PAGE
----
Burt Prelutsky writes:
Human beings like to believe they’re totally rational creatures. To take an extreme example, atheists are convinced they can prove that God doesn’t exist. This is a particularly fascinating phenomenon because among those who believed in God’s existence are such brainy people as Albert Einstein, Rene Descartes, Albert Schweitzer, Ralph Waldo Emerson, Johann Sebastian Bach, Thomas Jefferson, George Washington, Thomas Aquinas, John Milton, Michelangelo, Herman Melville and even the deeply cynical Graham Greene. While representing the opposing point of view, we have the likes of Madalyn Murray O’Hair and Bill Maher. And yet, any number of atheists who have to take off their shoes in order to count up to 11 are absolutely convinced they’re right.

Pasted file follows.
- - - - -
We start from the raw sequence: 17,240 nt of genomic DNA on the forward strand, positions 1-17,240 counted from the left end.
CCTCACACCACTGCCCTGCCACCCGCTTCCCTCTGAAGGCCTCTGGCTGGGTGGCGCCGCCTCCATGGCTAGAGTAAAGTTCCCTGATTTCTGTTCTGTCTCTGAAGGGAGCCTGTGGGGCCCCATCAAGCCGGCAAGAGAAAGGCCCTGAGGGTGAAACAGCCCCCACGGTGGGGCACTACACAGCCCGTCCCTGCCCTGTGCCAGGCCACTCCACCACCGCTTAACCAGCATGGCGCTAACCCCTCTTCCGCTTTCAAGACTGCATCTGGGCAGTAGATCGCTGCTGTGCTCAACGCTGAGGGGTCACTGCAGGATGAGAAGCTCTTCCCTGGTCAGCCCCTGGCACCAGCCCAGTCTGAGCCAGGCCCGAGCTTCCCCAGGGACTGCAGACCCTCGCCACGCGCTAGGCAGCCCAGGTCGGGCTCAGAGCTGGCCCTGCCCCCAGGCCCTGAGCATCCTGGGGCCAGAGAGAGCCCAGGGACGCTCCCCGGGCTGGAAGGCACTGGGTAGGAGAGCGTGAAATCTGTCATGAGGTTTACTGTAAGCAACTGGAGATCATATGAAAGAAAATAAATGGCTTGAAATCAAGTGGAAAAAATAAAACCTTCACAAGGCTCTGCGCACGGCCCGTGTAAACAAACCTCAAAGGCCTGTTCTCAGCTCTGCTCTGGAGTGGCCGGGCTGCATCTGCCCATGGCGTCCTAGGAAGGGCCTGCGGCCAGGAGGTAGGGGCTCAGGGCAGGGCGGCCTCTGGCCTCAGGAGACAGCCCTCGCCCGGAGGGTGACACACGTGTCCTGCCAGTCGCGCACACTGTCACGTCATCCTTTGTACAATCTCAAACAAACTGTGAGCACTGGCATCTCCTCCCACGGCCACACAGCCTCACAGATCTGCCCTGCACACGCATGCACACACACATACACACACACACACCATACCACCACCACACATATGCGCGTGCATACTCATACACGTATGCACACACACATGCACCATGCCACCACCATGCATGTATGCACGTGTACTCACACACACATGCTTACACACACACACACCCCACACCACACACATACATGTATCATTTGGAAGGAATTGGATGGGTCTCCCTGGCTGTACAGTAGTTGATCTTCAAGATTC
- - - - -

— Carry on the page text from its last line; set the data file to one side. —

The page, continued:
If theists are so convinced they’re right, why do some of them resort to such smear campaigns against atheists?
Prelutsky suggests that, if you’re smart you believe in God, whereas if you’re unserious (or worse) you don’t. He substitutes an appeal to authority for an argument, yet he neglects to mention the serious authorities for atheism. (He likewise neglects to mention the various tyrants, racists, and murderers who have invoked God’s name.)
Prelutsky’s attack on atheists is gratuitous given his main topic: a criticism of global-warming alarmism. Indeed, his attack undermines his main case. Can Prelutsky prove that human-caused global warming doesn’t exist? Many smart people claim it does, while many unserious people claim it doesn’t. Why does the onus of proof apply in one case but not the other?
Most disturbing is Prelutsky’s attack of the view that people are rational. Yes, he’s criticizing those who feign rationality without displaying it. But his comment, in the context of his ad hominem attacks, betrays a deeper cynicism toward human rationality as such. Arguing against the belief in God, he suggests, can be no more consequential than taking off one’s shoes. But what does that say about people who claim to have rational reasons for believing in God? Maybe that’s why he punts on the reasons, invoking the authority of his own side while sneering at the other.